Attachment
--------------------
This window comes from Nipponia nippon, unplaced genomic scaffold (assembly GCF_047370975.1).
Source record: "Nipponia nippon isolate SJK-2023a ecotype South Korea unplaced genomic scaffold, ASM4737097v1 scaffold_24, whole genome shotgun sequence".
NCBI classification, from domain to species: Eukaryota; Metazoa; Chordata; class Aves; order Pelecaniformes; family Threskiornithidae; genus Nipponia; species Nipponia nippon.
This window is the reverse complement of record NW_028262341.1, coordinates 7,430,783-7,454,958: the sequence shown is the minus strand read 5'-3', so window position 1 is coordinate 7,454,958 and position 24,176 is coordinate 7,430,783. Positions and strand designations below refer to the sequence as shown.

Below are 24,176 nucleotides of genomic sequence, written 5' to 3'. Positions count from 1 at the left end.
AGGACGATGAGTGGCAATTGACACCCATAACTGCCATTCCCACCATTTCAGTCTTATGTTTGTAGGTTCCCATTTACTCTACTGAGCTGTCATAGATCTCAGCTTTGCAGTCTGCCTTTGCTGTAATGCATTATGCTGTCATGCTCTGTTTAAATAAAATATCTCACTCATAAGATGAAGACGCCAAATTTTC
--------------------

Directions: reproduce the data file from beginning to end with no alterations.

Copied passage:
This window comes from Nipponia nippon, unplaced genomic scaffold (assembly GCF_047370975.1).
Source record: "Nipponia nippon isolate SJK-2023a ecotype South Korea unplaced genomic scaffold, ASM4737097v1 scaffold_24, whole genome shotgun sequence".
NCBI classification, from domain to species: Eukaryota; Metazoa; Chordata; class Aves; order Pelecaniformes; family Threskiornithidae; genus Nipponia; species Nipponia nippon.
This window is the reverse complement of record NW_028262341.1, coordinates 7,430,783-7,454,958: the sequence shown is the minus strand read 5'-3', so window position 1 is coordinate 7,454,958 and position 24,176 is coordinate 7,430,783. Positions and strand designations below refer to the sequence as shown.

Below are 24,176 nucleotides of genomic sequence, written 5' to 3'. Positions count from 1 at the left end.
AGGACGATGAGTGGCAATTGACACCCATAACTGCCATTCCCACCATTTCAGTCTTATGTTTGTAGGTTCCCATTTACTCTACTGAGCTGTCATAGATCTCAGCTTTGCAGTCTGCCTTTGCTGTAATGCATTATGCTGTCATGCTCTGTTTAAATAAAATATCTCACTCATAAGATGAAGACGCCAAATTTTC